Arles, Bouches-du-Rhone: tourism & sightseeing
Visit Arles (Provence, France)Photo Gallery
Arles is a town situated in south-west Provence and to the north-east of the Camargue region. Arles is most famous for two things, its Roman ruins and its association with Van Gogh, but while both play a large role in attracting tourists to the town it would still be worth visiting even without either of these 'highlights'.
Although there are numerous places to visit in Arles the main star is the town itself. Open squares with bustling cafes linked by narrow streets lined with attractive houses and shops, many looking old and faded and all the more romantic as a result.
The centre of Arles is quite compact and easy to explore. In our guide below we first visit the Roman ruins, then the medieval town and then more recent highlights, but in reality these are all quite intermingled.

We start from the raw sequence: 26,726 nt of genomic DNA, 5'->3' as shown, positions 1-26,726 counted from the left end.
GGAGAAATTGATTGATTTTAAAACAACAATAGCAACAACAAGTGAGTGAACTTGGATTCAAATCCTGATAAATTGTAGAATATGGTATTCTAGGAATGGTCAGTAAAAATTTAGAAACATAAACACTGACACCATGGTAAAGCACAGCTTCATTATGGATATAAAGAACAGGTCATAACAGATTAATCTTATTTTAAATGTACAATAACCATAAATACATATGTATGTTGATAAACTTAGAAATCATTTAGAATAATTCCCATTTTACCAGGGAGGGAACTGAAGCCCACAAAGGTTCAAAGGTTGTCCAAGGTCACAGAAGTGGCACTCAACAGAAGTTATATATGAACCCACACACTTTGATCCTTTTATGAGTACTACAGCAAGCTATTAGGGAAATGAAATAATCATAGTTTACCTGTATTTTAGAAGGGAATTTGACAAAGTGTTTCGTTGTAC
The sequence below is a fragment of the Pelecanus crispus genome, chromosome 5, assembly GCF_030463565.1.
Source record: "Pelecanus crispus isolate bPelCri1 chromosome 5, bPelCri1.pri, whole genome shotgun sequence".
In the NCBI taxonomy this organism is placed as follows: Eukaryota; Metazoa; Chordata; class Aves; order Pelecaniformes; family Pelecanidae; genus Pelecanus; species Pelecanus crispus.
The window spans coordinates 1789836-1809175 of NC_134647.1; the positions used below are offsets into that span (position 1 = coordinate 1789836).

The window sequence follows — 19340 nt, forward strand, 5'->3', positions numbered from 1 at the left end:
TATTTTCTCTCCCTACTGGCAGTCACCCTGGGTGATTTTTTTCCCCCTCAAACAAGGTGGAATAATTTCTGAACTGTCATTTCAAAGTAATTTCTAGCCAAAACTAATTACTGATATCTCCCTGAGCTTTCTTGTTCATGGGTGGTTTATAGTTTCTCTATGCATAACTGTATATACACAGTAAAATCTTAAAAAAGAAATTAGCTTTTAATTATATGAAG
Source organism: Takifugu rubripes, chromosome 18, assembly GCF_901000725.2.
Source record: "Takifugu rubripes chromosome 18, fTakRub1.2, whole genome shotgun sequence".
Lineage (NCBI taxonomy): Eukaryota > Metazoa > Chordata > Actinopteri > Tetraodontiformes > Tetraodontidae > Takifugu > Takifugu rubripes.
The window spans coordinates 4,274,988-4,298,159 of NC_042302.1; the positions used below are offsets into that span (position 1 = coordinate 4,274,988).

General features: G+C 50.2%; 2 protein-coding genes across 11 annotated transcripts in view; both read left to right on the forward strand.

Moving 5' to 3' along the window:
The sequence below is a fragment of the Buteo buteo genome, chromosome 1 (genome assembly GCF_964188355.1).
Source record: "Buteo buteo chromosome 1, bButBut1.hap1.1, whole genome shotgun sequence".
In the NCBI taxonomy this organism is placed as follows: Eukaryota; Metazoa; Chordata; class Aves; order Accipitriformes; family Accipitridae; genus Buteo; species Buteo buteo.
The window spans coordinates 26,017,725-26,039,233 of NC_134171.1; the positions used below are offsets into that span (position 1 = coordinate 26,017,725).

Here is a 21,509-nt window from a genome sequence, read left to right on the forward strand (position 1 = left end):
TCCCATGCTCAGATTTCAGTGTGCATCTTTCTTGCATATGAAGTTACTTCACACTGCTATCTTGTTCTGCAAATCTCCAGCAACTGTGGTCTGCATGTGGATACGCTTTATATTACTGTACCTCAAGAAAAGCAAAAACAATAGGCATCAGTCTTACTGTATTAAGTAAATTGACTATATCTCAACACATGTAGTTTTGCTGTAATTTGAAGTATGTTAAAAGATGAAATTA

Start your exploration of Roman Arles at the amphitheatre which is partly restored. The amphitheatre is a large and substantially intact round structure once used for gladiatorial competitions, with enough remaining of the original building to give you a good impression of what it would have been like 2000 years ago, sitting on the benches and watching the gladiatorial battles.
The other important Roman ruins at Arles include the Roman theatre, the necropolis (Alyscamps with an evocative walk past sarcophagi to a small dark church) and the thermae of Constantine (Constantine baths) at the northern edge of the town. Each of these is individually interesting but there is much less to see than at the amphitheatre, although the theatre is quite substantial and has sufficient remains to give a good feel for the original building which could seat up to 10 000 spectators.